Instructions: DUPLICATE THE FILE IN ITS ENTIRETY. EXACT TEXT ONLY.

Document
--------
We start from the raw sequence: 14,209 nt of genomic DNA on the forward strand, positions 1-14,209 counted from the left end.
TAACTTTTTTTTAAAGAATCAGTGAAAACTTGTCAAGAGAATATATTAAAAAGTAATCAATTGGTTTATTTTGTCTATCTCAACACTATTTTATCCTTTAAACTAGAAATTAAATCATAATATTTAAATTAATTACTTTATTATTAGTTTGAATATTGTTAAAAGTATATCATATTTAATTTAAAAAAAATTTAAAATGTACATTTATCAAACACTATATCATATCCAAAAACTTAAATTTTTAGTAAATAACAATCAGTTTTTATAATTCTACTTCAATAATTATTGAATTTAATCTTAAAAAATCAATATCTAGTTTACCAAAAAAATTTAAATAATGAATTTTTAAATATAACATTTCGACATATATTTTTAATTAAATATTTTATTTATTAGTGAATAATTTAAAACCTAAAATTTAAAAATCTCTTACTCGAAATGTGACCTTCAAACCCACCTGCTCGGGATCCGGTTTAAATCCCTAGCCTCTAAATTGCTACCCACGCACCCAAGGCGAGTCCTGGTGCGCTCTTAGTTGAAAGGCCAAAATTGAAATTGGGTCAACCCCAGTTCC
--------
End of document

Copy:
We start from the raw sequence: 14,209 nt of genomic DNA on the forward strand, positions 1-14,209 counted from the left end.
TAACTTTTTTTTAAAGAATCAGTGAAAACTTGTCAAGAGAATATATTAAAAAGTAATCAATTGGTTTATTTTGTCTATCTCAACACTATTTTATCCTTTAAACTAGAAATTAAATCATAATATTTAAATTAATTACTTTATTATTAGTTTGAATATTGTTAAAAGTATATCATATTTAATTTAAAAAAAATTTAAAATGTACATTTATCAAACACTATATCATATCCAAAAACTTAAATTTTTAGTAAATAACAATCAGTTTTTATAATTCTACTTCAATAATTATTGAATTTAATCTTAAAAAATCAATATCTAGTTTACCAAAAAAATTTAAATAATGAATTTTTAAATATAACATTTCGACATATATTTTTAATTAAATATTTTATTTATTAGTGAATAATTTAAAACCTAAAATTTAAAAATCTCTTACTCGAAATGTGACCTTCAAACCCACCTGCTCGGGATCCGGTTTAAATCCCTAGCCTCTAAATTGCTACCCACGCACCCAAGGCGAGTCCTGGTGCGCTCTTAGTTGAAAGGCCAAAATTGAAATTGGGTCAACCCCAGTTCC